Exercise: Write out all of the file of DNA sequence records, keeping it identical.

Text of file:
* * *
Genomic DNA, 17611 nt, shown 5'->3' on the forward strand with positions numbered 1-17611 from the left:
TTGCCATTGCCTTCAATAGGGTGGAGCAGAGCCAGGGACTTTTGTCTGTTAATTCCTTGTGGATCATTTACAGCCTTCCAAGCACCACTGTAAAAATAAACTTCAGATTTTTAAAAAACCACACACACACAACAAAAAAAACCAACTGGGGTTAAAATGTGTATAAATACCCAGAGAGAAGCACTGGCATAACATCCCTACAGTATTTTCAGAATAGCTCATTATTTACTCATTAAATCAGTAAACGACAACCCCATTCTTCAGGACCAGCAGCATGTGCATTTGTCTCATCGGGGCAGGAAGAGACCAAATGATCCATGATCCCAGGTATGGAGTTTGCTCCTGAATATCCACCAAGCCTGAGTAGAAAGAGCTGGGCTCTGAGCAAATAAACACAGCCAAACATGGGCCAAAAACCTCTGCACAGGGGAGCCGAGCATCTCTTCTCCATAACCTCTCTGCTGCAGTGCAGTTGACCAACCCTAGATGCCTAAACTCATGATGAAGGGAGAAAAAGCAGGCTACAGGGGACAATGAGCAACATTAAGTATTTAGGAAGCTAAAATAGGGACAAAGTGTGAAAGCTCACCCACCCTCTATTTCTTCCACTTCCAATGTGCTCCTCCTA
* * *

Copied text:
Genomic DNA, 17611 nt, shown 5'->3' on the forward strand with positions numbered 1-17611 from the left:
TTGCCATTGCCTTCAATAGGGTGGAGCAGAGCCAGGGACTTTTGTCTGTTAATTCCTTGTGGATCATTTACAGCCTTCCAAGCACCACTGTAAAAATAAACTTCAGATTTTTAAAAAACCACACACACACAACAAAAAAAACCAACTGGGGTTAAAATGTGTATAAATACCCAGAGAGAAGCACTGGCATAACATCCCTACAGTATTTTCAGAATAGCTCATTATTTACTCATTAAATCAGTAAACGACAACCCCATTCTTCAGGACCAGCAGCATGTGCATTTGTCTCATCGGGGCAGGAAGAGACCAAATGATCCATGATCCCAGGTATGGAGTTTGCTCCTGAATATCCACCAAGCCTGAGTAGAAAGAGCTGGGCTCTGAGCAAATAAACACAGCCAAACATGGGCCAAAAACCTCTGCACAGGGGAGCCGAGCATCTCTTCTCCATAACCTCTCTGCTGCAGTGCAGTTGACCAACCCTAGATGCCTAAACTCATGATGAAGGGAGAAAAAGCAGGCTACAGGGGACAATGAGCAACATTAAGTATTTAGGAAGCTAAAATAGGGACAAAGTGTGAAAGCTCACCCACCCTCTATTTCTTCCACTTCCAATGTGCTCCTCCTA